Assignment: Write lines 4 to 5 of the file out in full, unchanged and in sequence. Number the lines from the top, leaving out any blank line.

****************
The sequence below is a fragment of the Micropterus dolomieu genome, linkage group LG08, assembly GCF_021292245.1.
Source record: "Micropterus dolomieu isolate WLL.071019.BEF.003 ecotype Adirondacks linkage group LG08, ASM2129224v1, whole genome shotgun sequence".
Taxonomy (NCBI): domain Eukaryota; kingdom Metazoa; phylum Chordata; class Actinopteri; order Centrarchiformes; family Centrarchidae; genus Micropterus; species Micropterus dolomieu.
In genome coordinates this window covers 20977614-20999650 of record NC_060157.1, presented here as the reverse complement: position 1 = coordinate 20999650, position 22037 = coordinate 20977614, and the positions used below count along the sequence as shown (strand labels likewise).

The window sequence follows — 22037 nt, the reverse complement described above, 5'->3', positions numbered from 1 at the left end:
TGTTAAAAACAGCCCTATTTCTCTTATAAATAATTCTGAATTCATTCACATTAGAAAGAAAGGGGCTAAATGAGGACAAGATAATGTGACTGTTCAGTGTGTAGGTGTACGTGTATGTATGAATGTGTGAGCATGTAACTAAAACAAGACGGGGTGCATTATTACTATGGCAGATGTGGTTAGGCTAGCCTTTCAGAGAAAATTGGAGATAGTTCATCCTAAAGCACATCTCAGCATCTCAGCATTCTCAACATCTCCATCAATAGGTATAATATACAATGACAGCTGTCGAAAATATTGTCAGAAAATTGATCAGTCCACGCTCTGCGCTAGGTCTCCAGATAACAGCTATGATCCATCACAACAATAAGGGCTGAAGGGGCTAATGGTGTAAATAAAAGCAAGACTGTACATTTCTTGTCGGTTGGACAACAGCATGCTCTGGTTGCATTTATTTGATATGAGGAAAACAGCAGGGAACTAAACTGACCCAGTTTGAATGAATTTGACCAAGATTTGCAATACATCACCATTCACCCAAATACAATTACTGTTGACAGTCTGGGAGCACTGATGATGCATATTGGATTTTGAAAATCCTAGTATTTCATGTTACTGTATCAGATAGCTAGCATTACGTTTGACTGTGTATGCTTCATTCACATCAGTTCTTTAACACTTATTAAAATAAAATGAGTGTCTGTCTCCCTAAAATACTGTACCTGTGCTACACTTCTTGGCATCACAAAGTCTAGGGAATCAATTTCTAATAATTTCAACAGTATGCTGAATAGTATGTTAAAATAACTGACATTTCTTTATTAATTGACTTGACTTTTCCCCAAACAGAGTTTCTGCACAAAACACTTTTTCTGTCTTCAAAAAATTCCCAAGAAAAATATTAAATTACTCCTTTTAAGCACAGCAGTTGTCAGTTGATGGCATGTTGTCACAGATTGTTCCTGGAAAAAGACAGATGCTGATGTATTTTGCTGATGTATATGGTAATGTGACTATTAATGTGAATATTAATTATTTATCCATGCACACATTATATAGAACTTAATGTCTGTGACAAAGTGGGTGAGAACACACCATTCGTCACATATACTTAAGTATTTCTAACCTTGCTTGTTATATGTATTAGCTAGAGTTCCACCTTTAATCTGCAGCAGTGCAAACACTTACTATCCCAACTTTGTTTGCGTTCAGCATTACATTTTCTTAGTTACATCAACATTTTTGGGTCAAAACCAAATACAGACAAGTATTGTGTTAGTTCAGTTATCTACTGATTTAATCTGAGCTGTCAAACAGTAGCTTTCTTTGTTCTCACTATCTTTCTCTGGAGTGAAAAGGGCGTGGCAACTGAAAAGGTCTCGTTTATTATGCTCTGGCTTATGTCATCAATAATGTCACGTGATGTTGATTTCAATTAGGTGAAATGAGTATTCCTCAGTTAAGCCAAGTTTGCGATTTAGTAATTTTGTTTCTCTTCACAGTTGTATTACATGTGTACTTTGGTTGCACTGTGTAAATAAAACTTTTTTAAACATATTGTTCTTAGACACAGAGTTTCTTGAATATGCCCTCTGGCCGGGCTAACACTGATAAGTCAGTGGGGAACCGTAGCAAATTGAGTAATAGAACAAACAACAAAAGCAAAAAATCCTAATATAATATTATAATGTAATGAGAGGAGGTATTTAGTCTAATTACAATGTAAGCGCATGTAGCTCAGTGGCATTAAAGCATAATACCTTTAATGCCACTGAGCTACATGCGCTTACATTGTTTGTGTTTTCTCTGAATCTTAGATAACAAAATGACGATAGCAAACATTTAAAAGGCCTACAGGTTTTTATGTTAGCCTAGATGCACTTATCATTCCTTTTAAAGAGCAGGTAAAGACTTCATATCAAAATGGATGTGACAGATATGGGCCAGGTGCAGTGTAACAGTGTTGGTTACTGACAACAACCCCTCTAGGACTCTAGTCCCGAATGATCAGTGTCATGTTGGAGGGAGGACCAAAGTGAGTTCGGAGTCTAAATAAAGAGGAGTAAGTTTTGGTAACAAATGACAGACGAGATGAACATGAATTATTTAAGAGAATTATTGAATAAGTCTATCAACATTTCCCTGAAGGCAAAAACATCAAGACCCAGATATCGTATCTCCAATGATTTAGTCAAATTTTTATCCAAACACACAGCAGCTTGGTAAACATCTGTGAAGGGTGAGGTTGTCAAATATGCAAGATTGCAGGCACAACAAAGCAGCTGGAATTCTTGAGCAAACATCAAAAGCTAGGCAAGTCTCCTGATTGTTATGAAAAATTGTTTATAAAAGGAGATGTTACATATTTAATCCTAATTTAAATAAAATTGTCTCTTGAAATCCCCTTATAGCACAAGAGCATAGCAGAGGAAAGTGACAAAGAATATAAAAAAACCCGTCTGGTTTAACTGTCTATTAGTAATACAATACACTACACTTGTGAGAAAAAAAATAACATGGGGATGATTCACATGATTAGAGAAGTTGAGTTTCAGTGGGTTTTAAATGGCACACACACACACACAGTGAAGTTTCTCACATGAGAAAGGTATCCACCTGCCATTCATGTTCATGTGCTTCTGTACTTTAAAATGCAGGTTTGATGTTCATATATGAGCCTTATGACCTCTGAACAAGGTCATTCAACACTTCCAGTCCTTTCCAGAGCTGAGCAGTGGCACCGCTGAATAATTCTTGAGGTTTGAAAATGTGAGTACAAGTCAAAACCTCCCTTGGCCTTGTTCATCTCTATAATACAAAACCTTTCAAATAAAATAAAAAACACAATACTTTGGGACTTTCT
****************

In genome coordinates this window covers 20977614-20999650 of record NC_060157.1, presented here as the reverse complement: position 1 = coordinate 20999650, position 22037 = coordinate 20977614, and the positions used below count along the sequence as shown (strand labels likewise).

The window sequence follows — 22037 nt, the reverse complement described above, 5'->3', positions numbered from 1 at the left end: